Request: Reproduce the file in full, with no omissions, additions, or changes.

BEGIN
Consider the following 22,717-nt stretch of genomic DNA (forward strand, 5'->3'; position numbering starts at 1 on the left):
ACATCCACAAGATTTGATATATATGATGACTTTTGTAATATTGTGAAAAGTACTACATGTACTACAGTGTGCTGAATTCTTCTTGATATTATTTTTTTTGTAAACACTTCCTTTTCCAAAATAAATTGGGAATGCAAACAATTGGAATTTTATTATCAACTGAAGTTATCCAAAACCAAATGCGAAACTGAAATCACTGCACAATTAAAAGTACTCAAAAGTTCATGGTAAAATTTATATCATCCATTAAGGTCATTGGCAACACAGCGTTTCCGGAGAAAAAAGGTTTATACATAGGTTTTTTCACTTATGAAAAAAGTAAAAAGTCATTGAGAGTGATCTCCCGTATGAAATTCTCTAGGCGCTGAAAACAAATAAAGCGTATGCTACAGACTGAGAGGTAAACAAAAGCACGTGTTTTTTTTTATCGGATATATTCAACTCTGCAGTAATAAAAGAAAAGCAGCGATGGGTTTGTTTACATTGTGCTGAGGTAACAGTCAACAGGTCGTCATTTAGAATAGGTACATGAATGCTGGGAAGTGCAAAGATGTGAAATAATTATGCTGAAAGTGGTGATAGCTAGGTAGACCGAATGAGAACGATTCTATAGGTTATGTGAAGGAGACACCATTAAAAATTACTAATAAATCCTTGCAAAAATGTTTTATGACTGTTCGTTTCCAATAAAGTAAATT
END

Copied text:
Consider the following 22,717-nt stretch of genomic DNA (forward strand, 5'->3'; position numbering starts at 1 on the left):
ACATCCACAAGATTTGATATATATGATGACTTTTGTAATATTGTGAAAAGTACTACATGTACTACAGTGTGCTGAATTCTTCTTGATATTATTTTTTTTGTAAACACTTCCTTTTCCAAAATAAATTGGGAATGCAAACAATTGGAATTTTATTATCAACTGAAGTTATCCAAAACCAAATGCGAAACTGAAATCACTGCACAATTAAAAGTACTCAAAAGTTCATGGTAAAATTTATATCATCCATTAAGGTCATTGGCAACACAGCGTTTCCGGAGAAAAAAGGTTTATACATAGGTTTTTTCACTTATGAAAAAAGTAAAAAGTCATTGAGAGTGATCTCCCGTATGAAATTCTCTAGGCGCTGAAAACAAATAAAGCGTATGCTACAGACTGAGAGGTAAACAAAAGCACGTGTTTTTTTTTATCGGATATATTCAACTCTGCAGTAATAAAAGAAAAGCAGCGATGGGTTTGTTTACATTGTGCTGAGGTAACAGTCAACAGGTCGTCATTTAGAATAGGTACATGAATGCTGGGAAGTGCAAAGATGTGAAATAATTATGCTGAAAGTGGTGATAGCTAGGTAGACCGAATGAGAACGATTCTATAGGTTATGTGAAGGAGACACCATTAAAAATTACTAATAAATCCTTGCAAAAATGTTTTATGACTGTTCGTTTCCAATAAAGTAAATT